What the fractures in our worldwide relationships as a church also remind us of is to ask how it might be that others think of us as a church community. This past year here at ST. Andrew’s we have been talking about being people who are a blessing to those around us. This is less a question of putting on a fresh coat of paint, opening up the doors and smiling at folks as they walk down the path to worship on a Sunday morning, and more a question of getting ourselves out into our communities, in our workplaces and our among our neighbors, and be people who seek to be salt and light for the world. One of the great challenges of living out such a calling is facing the realities of how it is other people view the church. The irony of our denomination being sanctioned for affirming marriage between same-sex couples and the rightful place of openly homosexual men and women to be bishops in our church is that opinion polls reveal that most of society sees the church as judgmental, hypocritical and homophobic. We can add to that the paradigm-shift taking place in America and elsewhere wherein people’s deepest spiritual questions and longings are being met not in churches but in the places and communities of the age of the Millennials: on a surf board, in the yoga studio, on a nature hike, in a local coffee shop and so on.

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All of this presents us with a profound and I believe an exciting challenge: how to be a blessing to those around us when those around us might have little to no reason to expect us to be a blessing to them. In many ways, this kind of terrain for ministry is not unlike the social landscape the very first Christian communities faced. For the followers of Jesus who had established churches among their fellow Jews, their wider context regarded them as too new, too insignificant to be worth paying attention to, and for the Jerusalem church, they were also just too poor to have much sway in big city society. For the communities established and nurtured by the apostle Paul across the Greco-Roman world, their challenges lay in the fact that the gospel of Jesus Christ looked like ‘foolishness’, lacking, it was thought, the sophistication of the prevailing Hellenistic world-views. Yet these first followers of Jesus, our forebears whose legacy two billion people on this planet today enjoy, remained steadfast because their lives had been lit up by the radiance of God they knew in Jesus, and so nothing after that could be the same.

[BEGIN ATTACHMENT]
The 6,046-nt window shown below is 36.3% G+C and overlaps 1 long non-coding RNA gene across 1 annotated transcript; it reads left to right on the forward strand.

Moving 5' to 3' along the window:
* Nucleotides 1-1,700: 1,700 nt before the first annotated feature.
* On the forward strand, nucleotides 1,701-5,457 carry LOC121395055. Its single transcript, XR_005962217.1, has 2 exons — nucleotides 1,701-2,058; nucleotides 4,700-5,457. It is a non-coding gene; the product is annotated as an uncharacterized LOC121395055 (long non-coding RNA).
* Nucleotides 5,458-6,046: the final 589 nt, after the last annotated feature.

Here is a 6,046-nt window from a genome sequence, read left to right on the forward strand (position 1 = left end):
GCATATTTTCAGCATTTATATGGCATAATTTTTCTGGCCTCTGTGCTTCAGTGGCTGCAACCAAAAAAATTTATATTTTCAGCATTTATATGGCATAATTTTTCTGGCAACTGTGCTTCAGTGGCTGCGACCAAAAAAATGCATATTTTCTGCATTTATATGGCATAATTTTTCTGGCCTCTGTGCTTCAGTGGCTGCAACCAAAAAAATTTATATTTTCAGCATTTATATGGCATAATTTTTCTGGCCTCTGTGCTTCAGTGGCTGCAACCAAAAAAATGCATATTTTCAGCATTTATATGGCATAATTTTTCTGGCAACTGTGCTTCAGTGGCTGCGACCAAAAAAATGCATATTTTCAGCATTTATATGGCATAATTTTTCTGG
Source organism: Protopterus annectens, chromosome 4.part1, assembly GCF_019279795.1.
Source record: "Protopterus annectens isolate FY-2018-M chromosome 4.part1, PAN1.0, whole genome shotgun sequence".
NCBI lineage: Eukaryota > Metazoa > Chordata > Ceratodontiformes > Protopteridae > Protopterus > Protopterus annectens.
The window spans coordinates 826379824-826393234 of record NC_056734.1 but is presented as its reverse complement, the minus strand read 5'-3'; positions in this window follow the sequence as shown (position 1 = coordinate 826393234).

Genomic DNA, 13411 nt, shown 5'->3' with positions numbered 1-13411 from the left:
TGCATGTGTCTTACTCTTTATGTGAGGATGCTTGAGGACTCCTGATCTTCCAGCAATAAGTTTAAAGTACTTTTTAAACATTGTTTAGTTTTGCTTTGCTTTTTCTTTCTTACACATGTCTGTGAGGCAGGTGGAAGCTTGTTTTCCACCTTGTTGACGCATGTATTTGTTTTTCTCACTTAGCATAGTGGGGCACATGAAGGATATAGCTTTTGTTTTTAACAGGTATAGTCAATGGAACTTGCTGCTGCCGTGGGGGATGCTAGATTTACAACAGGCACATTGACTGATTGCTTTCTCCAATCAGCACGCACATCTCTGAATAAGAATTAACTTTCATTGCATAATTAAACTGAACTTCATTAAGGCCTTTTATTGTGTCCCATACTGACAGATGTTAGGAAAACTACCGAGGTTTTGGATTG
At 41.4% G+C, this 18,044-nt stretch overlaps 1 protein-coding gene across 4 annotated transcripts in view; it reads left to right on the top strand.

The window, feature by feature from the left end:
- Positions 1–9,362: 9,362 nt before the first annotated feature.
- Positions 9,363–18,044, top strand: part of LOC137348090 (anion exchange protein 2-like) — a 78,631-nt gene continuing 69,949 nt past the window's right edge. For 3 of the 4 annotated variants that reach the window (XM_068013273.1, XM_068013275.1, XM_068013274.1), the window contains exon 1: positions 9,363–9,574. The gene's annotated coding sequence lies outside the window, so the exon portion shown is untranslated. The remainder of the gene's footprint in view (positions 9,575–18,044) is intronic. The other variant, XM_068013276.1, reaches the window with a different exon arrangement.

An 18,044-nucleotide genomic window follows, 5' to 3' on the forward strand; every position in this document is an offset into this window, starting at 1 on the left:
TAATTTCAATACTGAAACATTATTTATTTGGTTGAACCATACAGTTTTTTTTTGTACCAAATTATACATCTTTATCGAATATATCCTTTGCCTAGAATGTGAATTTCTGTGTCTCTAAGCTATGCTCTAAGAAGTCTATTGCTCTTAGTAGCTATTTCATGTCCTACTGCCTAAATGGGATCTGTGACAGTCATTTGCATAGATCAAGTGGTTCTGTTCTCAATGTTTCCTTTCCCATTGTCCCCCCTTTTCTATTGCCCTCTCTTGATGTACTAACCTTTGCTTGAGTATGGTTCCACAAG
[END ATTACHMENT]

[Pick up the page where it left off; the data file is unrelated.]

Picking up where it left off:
We can be a blessing, even when we are sanctioned for being too liberal with our theology or dismissed for being too out of touch with modern life, if the light that has come into our lives in Jesus remains our living hope.  We can be a blessing if we are prepared to open ourselves to others with love and grace, for such an openness will constitute a radical welcome, a welcome that remains faithful to that call to reach out to others come what may. We can be a blessing if we can trust that it is God who always goes before us as light and hope for the world he made and seeks to restore.